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Archive | U2 Studies Alerts

Announcing U2Con 2020 | Heartland: U2’s Looking for American Soul


Heartland: U2’s Looking For American Soul
An International Virtual U2 Conference For Scholars And Fans
October 18 – 24, 2020

U2 loves, lives in and leverages America, all while feeling free to critique, correct and create America. We invite fans, students and scholars to a week of online conversations and critical inquiry into U2’s complicated history of looking for American soul. We’ll be planning multiple formats for attendees to engage in presentations, connect with each other and enjoy the conference community at different times throughout the week.

For more information on how you can be involved, please see our conference:

We’ll have more updates soon about main speakers and registration. We hope you’ll join us as we examine U2’s place, space and sound in the American experiment.

Conference Coordinators:


From The “Anxious Bench” to the Cereal Aisle: Chad E. Seales On How Bono, Revivalists and Neoliberal Capitalists Are One But Not The Same

I enjoyed listening to Chad E. Seales, author of Religion Around Bono: Evangelical Enchantment and Neoliberal Capitalism (Penn State University Press, 2019), in two recent interviews on the ways Bono is in the tradition of both religious revival preachers, such as early American Presbyterian minister Charles Grandison Finney, and neoliberal capitalists, such as economist Jeffrey Sachs, former U.S. President Barack Obama and current U.S. President Donald Trump.

Seems like an odd cohort to belong to, doesn’t it? And it sounds like maybe Seales has joined the tradition of treating Bono like an easy target for cheap shots. But not so fast. I appreciate Seales’ analysis and constructive criticism and I think he wants to be a part of a conversation worth having. In both interviews, Seales offers helpful context, especially in the second, longer interview, and I thought he fairly credited Bono with intending to do good things in his position of wealth and influence.

Seals describes himself as a U2 fan who grew up in the American Evangelical Christian tradition. He is Associate Professor of Religious Studies at the University of Texas at Austin and also the author of The Secular Spectacle: Performing Religion in a Southern Town (Oxford University Press, 2013). His academic work here is, I think, a valuable addition to both U2 studies and studies of U2 fans. I wouldn’t mind talking with Seales myself, and while I might not reach all of the same conclusions he does, I’ve already learned from his explanation of how the processes work in a system channeling celebrity influence, religious appeals and capitalist principles.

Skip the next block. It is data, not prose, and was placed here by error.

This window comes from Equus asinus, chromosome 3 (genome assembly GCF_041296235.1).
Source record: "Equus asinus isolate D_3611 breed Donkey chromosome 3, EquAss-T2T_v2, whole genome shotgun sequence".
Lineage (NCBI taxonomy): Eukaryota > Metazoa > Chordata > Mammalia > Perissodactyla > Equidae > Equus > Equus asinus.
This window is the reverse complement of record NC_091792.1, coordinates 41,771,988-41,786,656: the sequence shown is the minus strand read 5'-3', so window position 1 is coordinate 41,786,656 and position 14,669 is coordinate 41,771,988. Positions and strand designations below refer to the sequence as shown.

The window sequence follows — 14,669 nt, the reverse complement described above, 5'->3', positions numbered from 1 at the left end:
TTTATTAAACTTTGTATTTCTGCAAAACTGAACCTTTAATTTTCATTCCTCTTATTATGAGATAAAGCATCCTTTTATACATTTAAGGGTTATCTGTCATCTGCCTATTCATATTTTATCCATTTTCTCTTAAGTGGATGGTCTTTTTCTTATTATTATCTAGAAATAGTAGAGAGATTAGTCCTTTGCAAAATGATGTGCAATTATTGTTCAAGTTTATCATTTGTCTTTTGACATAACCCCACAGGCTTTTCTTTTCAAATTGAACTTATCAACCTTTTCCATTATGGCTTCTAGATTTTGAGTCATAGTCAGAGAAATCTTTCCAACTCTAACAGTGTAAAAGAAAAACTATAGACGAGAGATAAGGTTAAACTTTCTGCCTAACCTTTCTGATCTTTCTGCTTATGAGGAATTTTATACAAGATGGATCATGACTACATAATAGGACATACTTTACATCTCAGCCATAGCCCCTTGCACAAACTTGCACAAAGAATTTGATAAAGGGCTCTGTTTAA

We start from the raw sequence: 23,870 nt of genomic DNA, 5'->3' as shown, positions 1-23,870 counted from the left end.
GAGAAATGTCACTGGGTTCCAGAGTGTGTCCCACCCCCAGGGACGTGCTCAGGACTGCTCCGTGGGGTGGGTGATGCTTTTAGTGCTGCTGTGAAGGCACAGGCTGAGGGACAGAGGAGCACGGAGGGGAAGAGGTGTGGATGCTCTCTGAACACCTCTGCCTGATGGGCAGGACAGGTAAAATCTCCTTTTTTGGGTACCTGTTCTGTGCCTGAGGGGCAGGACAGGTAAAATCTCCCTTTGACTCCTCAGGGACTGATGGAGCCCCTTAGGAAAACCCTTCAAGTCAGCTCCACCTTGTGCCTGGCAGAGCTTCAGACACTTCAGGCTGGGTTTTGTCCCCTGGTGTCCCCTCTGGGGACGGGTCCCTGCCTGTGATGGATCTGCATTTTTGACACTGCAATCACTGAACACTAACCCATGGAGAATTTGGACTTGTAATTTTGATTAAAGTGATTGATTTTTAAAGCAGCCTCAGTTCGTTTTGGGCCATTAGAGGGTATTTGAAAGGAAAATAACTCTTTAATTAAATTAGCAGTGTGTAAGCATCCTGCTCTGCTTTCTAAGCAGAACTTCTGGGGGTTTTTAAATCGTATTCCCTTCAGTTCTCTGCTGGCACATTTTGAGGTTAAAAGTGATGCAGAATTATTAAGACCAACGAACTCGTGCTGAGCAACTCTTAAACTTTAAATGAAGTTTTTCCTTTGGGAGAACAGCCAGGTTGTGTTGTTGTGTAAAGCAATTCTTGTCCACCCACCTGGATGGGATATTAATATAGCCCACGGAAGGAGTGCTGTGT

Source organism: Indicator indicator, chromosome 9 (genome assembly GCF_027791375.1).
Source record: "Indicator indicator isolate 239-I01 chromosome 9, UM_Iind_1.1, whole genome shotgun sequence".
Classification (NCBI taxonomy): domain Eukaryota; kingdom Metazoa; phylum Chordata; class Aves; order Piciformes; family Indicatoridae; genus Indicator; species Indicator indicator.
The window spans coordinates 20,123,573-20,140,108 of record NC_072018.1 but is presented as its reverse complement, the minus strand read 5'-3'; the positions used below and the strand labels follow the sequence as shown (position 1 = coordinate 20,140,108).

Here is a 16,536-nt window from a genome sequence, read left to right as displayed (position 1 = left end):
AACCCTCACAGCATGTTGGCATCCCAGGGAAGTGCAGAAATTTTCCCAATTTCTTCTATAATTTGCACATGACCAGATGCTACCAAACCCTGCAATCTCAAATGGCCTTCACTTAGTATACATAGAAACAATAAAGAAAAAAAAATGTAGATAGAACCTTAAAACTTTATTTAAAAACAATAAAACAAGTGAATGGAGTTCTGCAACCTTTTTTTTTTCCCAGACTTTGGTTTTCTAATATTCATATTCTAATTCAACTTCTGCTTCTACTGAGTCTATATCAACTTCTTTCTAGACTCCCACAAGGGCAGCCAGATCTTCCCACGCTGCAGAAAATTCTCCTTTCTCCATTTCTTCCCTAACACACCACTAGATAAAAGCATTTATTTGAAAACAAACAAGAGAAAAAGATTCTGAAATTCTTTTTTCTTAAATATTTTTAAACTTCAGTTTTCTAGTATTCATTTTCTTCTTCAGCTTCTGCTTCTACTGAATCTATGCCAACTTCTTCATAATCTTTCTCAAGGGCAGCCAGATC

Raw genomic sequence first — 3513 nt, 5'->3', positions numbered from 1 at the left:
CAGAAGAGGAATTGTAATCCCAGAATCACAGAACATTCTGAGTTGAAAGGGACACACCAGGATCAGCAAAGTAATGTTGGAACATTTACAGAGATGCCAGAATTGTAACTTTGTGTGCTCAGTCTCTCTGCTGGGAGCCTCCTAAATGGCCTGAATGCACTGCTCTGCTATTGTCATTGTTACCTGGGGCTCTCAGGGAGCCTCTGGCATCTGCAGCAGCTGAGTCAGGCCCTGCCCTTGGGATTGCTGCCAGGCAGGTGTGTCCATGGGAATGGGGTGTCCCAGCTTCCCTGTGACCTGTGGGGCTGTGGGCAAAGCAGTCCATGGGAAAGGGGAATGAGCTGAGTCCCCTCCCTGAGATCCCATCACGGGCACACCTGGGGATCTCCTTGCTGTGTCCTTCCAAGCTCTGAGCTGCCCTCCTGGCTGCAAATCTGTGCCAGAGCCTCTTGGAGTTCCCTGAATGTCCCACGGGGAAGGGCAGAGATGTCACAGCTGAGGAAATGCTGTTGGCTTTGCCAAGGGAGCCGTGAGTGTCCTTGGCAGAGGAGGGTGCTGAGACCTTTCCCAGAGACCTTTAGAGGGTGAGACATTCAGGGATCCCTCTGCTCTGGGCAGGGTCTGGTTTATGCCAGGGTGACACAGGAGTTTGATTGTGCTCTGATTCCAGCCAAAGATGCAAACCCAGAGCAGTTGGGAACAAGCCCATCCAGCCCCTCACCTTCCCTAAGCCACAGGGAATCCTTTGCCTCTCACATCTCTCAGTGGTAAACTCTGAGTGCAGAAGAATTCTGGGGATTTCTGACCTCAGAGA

I recommend listing to both interviews in full. One was with Western Michigan’s WGVU host Shelly Irwin (May 18, 2020, 8:10) and the other was with KPFK Pacifica’s Rising Up With Sonali” hosted by Sonali Kolhatkar (April 21, 2020, 19:18).

I pulled these quotes from the interviews just because they were the more interesting ones to me.

Seales explains to WGVU’s Shelly Irwin that he sees Bono as similar to early 1800’s American revivalist Charles Finney in his adaptation of Finney’s “anxious bench” technique in U2 concerts. He speaks to this point from the 5:00 – 6:40 mark, during which he says:

[Bono] comes from an Evangelical revival tradition. He takes the message of Evangelicalism into the world through secular means, and this is part of the tradition going back to the Second Great Awakening in American revival history. … And Bono does similar things in his concerts, not in a way to convert you to save your soul but to convert you to his cause, which are moral and social causes in Africa.

During the course of his conversation on “Rising Up With Sonali,” in which host Kolhatkar takes a more critical tone toward Bono than Irwin did, Seales said:

There’s a way in which Bono packages this evangelical spirituality such that it’s both non-offensive in the sense that it’s not being pushed on anybody, in the sense of someone not wanting to hear it, and it’s also sort of an open secret. Bono speaks of it as drawing fish in the sand. The messages are there for those who can see them, hear them, and want to find them, and it’s also kind of not there at all for fans who just wouldn’t catch onto the underlying religious themes. (starting at 3:36)